Plot to attack Federal Reserve in NYC: Suspect thought he had 1,000-pound bomb, authorities say
Updated at 8 p.m. ET: NEW YORK - A suspected terrorist parked a van packed with what he thought was a 1,000-pound bomb next to the Federal Reserve building in Lower Manhattan and tried to detonate it Wednesday morning before he was arrested in a terror sting operation, authorities said.
The suspect, 21-year-old Quazi Mohammad Rezwanul Ahsan Nafis, is a Bangladeshi national who came to the U.S. on a student visa in January for the specific purpose of launching a terror attack here, authorities said. He allegedly told an undercover agent last month that he hoped the attack would disrupt the presidential election, saying “You know what, this election might even stop,” according to the criminal complaint against him.
“He clearly had the intent of creating mayhem here,” Police Commissioner Ray Kelly told reporters Wednesday, saying his actions went “way past aspirational.”
The complaint said Nafis wrote a statement claiming responsibility for what he thought would be the Fed attack, saying he wanted to “destroy America” by going after its economy. He referred to “our beloved Sheikh Osama bin Laden” in the statement, which was stored on a thumb drive.
He also proposed various other targets beyond the Fed building at 33 Liberty St., just blocks from the World Trade Center site, prosecutors said. He considered targeting a “high-ranking U.S. official” as well as the New York Stock Exchange.
Kelly said he knew who the official was but refused to name the person, saying only that any details not in the complaint would be revealed in future court proceedings.
Nafis, who lives in Jamaica, Queens, attended Southeast Missouri State University for a semester, studying cybersecurity as a sophomore from January through May 2012, a school spokesman said. He sought a transfer to a New York City ESL program and left Missouri after the spring, according to a law enforcement official.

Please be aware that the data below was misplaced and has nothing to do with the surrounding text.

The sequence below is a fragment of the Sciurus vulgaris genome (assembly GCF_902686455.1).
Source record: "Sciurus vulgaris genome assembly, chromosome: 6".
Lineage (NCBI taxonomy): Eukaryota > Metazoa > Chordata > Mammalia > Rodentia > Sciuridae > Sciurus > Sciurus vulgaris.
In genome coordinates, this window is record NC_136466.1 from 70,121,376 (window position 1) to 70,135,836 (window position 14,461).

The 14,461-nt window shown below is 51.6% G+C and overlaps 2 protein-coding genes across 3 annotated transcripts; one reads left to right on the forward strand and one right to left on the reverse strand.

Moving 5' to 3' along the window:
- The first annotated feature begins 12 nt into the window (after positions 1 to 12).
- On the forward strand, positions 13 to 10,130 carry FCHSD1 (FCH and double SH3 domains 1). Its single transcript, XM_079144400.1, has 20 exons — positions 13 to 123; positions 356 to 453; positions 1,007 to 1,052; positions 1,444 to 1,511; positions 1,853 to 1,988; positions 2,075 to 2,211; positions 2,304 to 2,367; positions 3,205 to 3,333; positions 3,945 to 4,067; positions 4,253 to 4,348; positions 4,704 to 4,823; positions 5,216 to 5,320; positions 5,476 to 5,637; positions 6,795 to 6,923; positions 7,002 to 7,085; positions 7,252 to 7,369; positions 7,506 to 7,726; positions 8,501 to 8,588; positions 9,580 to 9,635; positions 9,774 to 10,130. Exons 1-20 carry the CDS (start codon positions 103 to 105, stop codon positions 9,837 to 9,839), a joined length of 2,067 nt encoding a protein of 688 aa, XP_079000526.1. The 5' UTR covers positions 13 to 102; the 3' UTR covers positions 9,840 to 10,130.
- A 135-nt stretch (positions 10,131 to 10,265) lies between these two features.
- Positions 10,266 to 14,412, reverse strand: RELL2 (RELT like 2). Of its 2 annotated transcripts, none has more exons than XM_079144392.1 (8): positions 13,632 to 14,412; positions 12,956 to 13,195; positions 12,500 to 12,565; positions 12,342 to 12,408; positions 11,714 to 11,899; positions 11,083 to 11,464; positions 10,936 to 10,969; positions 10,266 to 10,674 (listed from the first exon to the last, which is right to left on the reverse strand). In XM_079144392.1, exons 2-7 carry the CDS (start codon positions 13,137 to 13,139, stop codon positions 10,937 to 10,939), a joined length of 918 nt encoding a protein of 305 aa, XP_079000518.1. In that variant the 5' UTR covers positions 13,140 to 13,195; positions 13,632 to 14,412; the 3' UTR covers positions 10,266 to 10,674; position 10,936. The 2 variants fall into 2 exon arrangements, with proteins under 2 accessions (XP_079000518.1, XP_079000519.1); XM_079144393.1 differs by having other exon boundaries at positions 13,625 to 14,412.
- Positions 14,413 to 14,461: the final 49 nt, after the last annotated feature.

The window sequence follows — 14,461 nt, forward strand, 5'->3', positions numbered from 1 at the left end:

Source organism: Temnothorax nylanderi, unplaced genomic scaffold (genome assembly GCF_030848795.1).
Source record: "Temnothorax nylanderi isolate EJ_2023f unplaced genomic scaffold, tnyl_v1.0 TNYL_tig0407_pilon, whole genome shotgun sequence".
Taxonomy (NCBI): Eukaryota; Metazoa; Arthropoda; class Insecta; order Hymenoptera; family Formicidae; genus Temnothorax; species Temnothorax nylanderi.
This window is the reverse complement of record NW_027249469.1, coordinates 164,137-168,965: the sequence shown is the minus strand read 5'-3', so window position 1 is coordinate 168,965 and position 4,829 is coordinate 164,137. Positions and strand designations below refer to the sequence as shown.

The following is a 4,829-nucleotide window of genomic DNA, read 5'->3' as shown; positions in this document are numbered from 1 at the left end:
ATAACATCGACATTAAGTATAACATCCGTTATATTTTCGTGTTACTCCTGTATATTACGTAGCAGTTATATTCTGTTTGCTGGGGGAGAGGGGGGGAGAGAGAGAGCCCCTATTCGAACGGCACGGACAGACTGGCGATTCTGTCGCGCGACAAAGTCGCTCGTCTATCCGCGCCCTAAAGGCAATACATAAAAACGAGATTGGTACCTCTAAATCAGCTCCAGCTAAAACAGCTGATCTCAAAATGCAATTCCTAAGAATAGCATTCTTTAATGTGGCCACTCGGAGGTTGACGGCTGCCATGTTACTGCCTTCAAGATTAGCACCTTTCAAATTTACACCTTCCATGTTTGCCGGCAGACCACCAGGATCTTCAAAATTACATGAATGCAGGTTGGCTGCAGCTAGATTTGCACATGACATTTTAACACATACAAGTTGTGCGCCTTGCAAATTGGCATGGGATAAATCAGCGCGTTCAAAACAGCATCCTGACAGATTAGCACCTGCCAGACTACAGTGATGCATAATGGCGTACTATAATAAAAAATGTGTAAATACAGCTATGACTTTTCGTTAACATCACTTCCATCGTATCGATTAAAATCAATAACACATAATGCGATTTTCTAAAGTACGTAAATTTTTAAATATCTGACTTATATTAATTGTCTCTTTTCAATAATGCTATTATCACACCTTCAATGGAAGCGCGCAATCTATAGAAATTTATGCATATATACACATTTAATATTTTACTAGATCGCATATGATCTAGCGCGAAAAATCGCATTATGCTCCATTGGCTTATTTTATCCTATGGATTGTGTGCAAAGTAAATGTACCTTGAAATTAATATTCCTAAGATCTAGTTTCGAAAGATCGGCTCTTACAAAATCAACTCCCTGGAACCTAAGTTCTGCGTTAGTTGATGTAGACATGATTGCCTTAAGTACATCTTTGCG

He allegedly sought out al-Qaida contacts to help him, unknowingly recruiting an FBI source in the process. At that point, the FBI and NYPD began monitoring him as he developed the plot, prosecutors said.
This Twitter profile picture, obtained by AFP, allegedly shows Quazi Mohammad Rezwanul Ahsan Nafis of Bangladesh.
An undercover FBI agent posed as an al-Qaida facilitator, supplying him with 20 50-pound bags of what he thought were explosives to use in building his bomb. Nafis also visited the Lower Manhattan site multiple times as he planned the attack, officials said.
The complaint said he told an agent in July that he wanted “something very big … that will shake the whole country.”
Prosecutors say Nafis met the agent Wednesday morning and put the bomb inside a van before driving to the Fed building, assembling the detonator while he drove.
The pair parked the van by the Fed, got out and walked to a hotel, where Nafis covered his face, put on sunglasses and recorded a video statement he meant to be released after the attack. He then tried to detonate the bomb through a cell phone detonator, officials said.
Law enforcement officials stress that the plot was a sting operation monitored by the FBI, Homeland Security and NYPD and the public was never at risk. The materials he believed were explosives had been rendered inoperable, officials said.
Nafis was charged with attempting to use a weapon of mass destruction and attempting to provide material support to al-Qaida. His attorney declined comment after a court appearance.
“Attempting to destroy a landmark building and kill or maim untold numbers of innocent bystanders is about as serious as the imagination can conjure, ” said Mary Galligan, FBI acting assistant director in charge.
“The defendant came to this country intent on conducting a terrorist attack on U.S. soil and worked with single-minded determination to carry out his plan,” said U.S. Attorney Loretta Lynch. “The defendant thought he was striking a blow to the American economy. He thought he was directing confederates and fellow believers. At every turn, he was wrong, and his extensive efforts to strike at the heart of the nation’s financial system were foiled by effective law enforcement.”
Jonathan Dienst is WNBC’s chief investigative correspondent. Shimon Prokupecz is a WNBC investigative producer.